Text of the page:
Preparing to Cruise - While we wait for the weather to warm up a little in Central Europe, we are trying to get our trusty vessel ready for a new season of cruising, so she will be ready when we return with Bekah. Our land storage locker has been emptied, and we are floating low again. We have found new places to stow items such as anchors and have been ruthless in discarding gear that we haven't used in years. In our spare time the new CD/DVD writer has been kept busy making 'emergency' copies of entertainment CDs from Asia and elsewhere to occupy our evenings at anchor. Hopefully when we return in June, we will be out at an anchorage within the week.
End of Marina Bar-B-Qs - On April 18th Setur Antalya had the last of the Bar-B-Qs for the foreign cruisers. Beginning at Park Kemer in March with 100 cruisers, the flock then moved south to Finike is early April and this weekend was our turn. Buses brought friends to chat, eat, and drink while we exchanged stories and plans for the coming year. Setur had a great food spread - although some cruisers tried to overwhelm the supply by taking heaping plates of food, thus depriving those at the end of the line. The day was capped off by a belly-dancer - who was almost over-shadowed by an 8-year old who had the moves of a pro.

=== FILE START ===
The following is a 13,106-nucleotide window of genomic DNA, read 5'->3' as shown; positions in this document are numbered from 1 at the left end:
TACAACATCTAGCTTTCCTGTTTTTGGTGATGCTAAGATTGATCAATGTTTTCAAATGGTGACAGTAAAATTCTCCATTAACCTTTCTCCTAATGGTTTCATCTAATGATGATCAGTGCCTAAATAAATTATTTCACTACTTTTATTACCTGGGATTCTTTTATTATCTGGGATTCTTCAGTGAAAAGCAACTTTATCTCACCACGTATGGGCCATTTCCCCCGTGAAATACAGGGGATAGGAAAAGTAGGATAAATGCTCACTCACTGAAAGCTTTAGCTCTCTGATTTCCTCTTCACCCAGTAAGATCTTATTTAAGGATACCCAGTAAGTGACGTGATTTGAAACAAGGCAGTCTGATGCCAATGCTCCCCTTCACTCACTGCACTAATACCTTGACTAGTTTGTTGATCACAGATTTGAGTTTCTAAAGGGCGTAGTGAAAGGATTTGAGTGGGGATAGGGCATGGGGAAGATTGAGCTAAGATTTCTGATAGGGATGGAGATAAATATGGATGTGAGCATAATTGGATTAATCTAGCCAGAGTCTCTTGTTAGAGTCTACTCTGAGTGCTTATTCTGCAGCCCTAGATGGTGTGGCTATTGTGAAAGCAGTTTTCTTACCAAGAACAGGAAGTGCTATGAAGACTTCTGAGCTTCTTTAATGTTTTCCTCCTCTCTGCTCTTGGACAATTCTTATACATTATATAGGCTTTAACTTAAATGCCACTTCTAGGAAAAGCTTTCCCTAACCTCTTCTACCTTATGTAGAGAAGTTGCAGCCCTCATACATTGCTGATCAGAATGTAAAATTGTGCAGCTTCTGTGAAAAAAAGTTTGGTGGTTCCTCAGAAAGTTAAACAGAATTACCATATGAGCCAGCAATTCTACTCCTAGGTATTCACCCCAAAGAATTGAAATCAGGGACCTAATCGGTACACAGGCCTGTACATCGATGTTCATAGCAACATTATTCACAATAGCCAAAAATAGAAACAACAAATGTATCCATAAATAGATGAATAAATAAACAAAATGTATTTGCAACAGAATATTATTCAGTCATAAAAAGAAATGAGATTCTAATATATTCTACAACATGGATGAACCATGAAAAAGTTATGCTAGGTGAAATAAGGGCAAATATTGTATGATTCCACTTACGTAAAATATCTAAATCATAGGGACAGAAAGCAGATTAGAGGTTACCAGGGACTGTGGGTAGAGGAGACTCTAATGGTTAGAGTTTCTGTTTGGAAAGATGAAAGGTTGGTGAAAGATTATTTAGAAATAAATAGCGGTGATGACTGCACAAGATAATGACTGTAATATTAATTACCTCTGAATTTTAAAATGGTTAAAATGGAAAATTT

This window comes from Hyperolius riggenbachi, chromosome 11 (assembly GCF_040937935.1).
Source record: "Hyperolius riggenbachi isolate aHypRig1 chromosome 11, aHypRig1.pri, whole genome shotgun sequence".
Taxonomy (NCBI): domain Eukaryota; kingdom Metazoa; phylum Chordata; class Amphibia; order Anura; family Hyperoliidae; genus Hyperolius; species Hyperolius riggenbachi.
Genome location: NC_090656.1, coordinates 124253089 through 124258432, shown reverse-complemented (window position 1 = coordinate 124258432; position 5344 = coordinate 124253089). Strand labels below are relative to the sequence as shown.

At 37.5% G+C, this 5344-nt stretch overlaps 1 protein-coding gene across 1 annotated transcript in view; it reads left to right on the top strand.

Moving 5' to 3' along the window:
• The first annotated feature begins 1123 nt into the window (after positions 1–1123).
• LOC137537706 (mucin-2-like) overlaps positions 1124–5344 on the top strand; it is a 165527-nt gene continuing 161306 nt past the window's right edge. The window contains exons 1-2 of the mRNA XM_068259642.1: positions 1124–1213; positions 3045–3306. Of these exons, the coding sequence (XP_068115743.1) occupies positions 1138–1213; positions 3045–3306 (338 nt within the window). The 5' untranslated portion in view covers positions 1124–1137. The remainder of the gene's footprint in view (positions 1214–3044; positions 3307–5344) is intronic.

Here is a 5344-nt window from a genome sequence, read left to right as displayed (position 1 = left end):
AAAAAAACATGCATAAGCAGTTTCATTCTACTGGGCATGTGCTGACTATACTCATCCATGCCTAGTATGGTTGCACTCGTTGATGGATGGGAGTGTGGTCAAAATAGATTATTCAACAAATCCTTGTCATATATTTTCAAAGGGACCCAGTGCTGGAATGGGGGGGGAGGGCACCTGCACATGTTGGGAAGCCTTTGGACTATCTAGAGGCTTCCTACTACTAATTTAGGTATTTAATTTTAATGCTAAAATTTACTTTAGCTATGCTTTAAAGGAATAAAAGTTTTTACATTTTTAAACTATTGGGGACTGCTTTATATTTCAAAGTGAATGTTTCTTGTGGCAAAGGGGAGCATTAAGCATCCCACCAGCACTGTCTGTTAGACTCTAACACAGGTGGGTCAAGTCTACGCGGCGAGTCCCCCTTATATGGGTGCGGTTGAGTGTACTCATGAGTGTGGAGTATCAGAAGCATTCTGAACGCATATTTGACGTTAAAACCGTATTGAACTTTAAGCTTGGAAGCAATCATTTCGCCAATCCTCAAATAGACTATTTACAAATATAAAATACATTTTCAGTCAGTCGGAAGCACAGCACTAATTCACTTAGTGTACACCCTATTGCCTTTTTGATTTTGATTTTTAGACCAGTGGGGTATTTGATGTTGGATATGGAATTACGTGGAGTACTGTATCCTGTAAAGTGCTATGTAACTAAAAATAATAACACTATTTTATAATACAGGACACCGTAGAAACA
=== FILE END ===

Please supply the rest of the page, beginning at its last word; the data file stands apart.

Beginning of our Spring Tour - By midday on Tuesday we were on the road heading for the hinterlands of Turkey on our way to Finland and the UK. By the end of the week we had been amazed at how many buildings from the Roman empire remain in Turkey. Our stops have included:
Alanya - Currently a tourist destination, it surrounds a peninsula with a fort and castle that date from around 300 BC and was modified and strengthened over the next 1000 years. From the top one can see enemy ships coming from a long distance. Near the harbor is Cleopatra's Boatyard, a Roman structure with 4 covered dry-docks for building and repairing ships - walls and domed roofs still stand today.
Dioceasarea - 150 miles along the beautiful south coast road is the small rural town of Silifke and a short jaunt into the mountains leads to Uzuncaburc. This is the site of a Temple to Zeus Olbios built by a general of Alexander the Great around 300 BC and renamed by the Romans as Diocaesarea in 72 AD. We roamed through the temple, marveling at the stone carvings and columns remaining from 2 millennia ago. Also at the site was an impressive stone gate to the city, a watch tower for protection, and a Roman theater - attended by Marcus Aurelis - how's that for name-dropping.
Silifke to Marsin - As we drove along the coast road, Roman buildings appeared on both sides, surrounded by sand dunes and beach hotels - this is the way Turkey has learned to integrate its heritage with modern demands for beach-front property.
Cappadocia - In central Anatolia one of the prime tourist stops is Cappadocia, a land of eroding sandstone and volcanic ash reminiscent of the interior of Australia or Southwest US. Deep gullies, high peaks capped with hard caps, and balanced rocks on needle peaks are everywhere. People over the years have discovered that housing can be carved into the soft sandstone, so many peaks have houses - some of which have expended to be entire cities. Commerce has not been far behind, so hotels have also been built into the cliff-sides and offer a unique experience of living underground. ..... more to come